From NIMBY Wars: The Politics of Land Use
In Western democracies, anyone and everyone has a right to advocate for a position on an issue. Sometimes, people do it personally in a direct democracy sort of way. Other times, they hire lawyers, accountants, PR consultants, traffic engineers, or lobbyists to present their case. Whatever method they use, the right to advocate a position is a basic right of democracy and free speech, whether the motivation is pure or suspect.
Similarly, the right of free enterprise affords anyone the right (in compliance with appropriate laws) to start and nurture a business, develop it, and protect what has been created. This latter point has raised some eyebrows on both sides of the Atlantic, particularly among traditionalists for whom it is ungentlemanly to protect or advance a business by opposing someone else’s. In the traditionalists’ minds, it just isn’t done, or perhaps it just isn’t done publicly.
There is no cause for concern, of course, so long as there is enough business to go around or as long as one merchant can specialize in areas that the others don’t pursue. Jewelers gather together in one building or on one street in many cities, some specializing in gems, others in gold, and others in watches. They do compete with one another, but not to the death, and sometimes they share profits in a cooperative manner so any sale made in the Jewelers’ Building benefits all. Shopping centers are full of clothing stores, each limited by the terms of its lease as to what types of clothing—women’s, children’s, casual wear, and so forth—it can offer. Each store wants to protect its niche and won’t become a tenant if others are selling the same goods. It therefore negotiates exclusivity reservations in its lease, which amount to restrictions in the terms of other tenants’ leases, to protect its turf. Likewise, pharmacies and department stores in strip malls are barred from selling certain kinds of food if there is a supermarket anchor in the same shopping center.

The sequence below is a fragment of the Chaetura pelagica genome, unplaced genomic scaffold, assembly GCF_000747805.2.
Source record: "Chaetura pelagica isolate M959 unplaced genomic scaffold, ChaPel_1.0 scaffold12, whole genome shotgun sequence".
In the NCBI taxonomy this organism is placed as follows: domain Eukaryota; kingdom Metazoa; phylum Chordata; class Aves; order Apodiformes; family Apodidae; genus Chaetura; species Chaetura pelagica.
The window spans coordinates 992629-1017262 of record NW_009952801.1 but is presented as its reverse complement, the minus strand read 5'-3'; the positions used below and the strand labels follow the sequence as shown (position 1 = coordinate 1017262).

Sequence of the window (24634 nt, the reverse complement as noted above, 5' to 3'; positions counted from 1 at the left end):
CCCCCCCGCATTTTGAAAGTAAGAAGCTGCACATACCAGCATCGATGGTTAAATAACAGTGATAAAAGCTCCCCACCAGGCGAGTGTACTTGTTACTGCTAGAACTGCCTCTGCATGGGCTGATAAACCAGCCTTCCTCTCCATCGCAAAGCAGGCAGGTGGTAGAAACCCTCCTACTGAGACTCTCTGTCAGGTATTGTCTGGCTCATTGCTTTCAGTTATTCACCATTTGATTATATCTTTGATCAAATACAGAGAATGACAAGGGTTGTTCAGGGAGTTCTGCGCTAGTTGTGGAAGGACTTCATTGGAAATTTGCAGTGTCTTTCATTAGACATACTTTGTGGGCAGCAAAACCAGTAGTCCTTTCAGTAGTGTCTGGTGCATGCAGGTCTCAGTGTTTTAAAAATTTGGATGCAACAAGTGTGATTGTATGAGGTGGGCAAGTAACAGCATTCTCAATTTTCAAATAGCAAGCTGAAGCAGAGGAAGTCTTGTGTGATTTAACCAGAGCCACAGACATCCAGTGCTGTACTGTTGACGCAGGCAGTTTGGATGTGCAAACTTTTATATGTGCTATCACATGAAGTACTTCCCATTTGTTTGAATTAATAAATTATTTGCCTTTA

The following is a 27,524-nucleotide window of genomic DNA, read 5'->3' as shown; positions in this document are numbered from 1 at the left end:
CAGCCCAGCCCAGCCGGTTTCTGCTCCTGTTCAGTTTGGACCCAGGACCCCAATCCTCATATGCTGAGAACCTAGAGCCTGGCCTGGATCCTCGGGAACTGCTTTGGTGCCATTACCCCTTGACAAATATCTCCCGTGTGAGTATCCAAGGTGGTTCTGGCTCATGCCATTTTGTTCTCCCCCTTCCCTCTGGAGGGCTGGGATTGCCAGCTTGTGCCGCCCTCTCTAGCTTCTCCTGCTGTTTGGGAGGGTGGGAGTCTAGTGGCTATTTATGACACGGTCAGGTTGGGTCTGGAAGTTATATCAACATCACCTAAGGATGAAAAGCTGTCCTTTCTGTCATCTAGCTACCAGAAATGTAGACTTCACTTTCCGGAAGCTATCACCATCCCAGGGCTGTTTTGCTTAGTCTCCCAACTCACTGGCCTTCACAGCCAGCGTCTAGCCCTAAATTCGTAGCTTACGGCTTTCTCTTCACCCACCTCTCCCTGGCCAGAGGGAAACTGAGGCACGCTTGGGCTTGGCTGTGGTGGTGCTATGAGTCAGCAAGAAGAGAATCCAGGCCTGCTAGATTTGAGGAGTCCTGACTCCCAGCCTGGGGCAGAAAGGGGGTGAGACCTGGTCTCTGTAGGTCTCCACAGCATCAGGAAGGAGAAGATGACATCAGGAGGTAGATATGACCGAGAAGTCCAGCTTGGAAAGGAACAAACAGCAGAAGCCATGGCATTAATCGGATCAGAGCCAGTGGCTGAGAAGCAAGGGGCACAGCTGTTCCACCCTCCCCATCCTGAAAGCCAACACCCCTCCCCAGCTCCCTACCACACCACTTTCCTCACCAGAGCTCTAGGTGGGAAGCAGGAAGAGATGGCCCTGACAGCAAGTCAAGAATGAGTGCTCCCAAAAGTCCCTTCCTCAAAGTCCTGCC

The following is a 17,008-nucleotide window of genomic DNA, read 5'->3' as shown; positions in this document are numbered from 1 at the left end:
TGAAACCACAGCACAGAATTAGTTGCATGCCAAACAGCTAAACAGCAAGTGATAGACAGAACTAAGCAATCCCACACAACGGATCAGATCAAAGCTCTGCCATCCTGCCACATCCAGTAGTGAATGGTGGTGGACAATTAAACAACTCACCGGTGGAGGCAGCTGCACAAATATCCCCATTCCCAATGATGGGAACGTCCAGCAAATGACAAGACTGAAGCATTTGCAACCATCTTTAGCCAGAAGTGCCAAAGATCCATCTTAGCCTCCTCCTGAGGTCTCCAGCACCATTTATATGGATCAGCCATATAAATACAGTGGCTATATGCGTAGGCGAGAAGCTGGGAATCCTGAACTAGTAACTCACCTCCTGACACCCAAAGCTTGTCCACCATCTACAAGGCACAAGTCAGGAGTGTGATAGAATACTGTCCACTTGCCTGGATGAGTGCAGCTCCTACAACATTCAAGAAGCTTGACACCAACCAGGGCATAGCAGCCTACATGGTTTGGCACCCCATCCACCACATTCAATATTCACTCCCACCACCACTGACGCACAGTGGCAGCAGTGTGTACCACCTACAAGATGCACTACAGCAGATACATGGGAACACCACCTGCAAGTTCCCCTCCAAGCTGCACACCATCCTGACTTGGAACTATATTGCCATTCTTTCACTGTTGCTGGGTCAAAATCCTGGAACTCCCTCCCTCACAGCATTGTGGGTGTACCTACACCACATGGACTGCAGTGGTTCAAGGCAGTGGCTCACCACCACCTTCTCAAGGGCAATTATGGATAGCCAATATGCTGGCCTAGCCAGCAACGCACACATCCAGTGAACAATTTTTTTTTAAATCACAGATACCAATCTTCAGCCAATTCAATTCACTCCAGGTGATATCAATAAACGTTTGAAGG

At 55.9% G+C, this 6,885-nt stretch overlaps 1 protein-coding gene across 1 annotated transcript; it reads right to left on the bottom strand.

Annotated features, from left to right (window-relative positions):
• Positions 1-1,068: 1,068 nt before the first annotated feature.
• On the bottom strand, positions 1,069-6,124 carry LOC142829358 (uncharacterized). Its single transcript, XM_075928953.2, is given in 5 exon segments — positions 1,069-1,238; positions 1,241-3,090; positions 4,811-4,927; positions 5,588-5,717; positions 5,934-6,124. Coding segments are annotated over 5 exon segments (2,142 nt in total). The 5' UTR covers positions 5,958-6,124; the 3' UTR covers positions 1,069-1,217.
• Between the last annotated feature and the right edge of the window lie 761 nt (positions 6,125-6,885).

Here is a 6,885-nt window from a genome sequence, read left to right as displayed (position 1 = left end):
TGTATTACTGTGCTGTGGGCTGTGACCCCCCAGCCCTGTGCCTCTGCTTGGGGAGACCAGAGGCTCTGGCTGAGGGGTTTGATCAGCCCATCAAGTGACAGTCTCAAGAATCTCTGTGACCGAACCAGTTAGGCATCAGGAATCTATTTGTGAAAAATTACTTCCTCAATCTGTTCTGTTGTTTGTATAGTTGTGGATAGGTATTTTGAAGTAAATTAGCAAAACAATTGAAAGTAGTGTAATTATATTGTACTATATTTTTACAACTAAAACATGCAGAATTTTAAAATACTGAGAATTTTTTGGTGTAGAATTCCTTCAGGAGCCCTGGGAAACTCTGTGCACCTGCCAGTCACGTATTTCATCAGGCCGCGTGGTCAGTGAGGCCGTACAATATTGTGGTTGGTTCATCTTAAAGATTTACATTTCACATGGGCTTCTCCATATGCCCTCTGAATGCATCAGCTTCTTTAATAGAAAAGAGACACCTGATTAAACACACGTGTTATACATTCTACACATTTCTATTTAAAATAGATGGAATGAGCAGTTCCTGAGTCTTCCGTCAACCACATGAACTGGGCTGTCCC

Is it ethical to limit a tenant’s business so that it doesn’t compete with another tenant? Is it proper to oppose another merchant’s application to obtain the same government-issued license you have been granted? The issue isn’t about ethics, but rather economics. Unless the mall management agrees to protect the anchor tenant, that anchor will not locate in the mall. Unless a merchant is provided with some form of exclusivity or protection for the goods she offers—unless her market share is shielded—she will perceive her situation as untenable. Whether an action is fair or ethical depends in large part on one’s point of view.
Even in rural villages, the owners of a liquor store in the center of town will vehemently oppose the granting of a beer and wine license to another merchant, even to a grocery store whose alcohol sales would be a casual sideline, for fear of losing market share. The liquor store owner will try to appear high-minded, arguing that there’s no need for another liquor outlet in such a small town, that alcoholics have enough temptation, that another outlet will give teenagers more ways to procure alcohol, that drunk driving will get out of hand, and so forth. His real but unexpressed plea is for market share protection: since he doesn’t sell bread, the grocer shouldn’t sell beer. He sees this as a fair and equitable posture.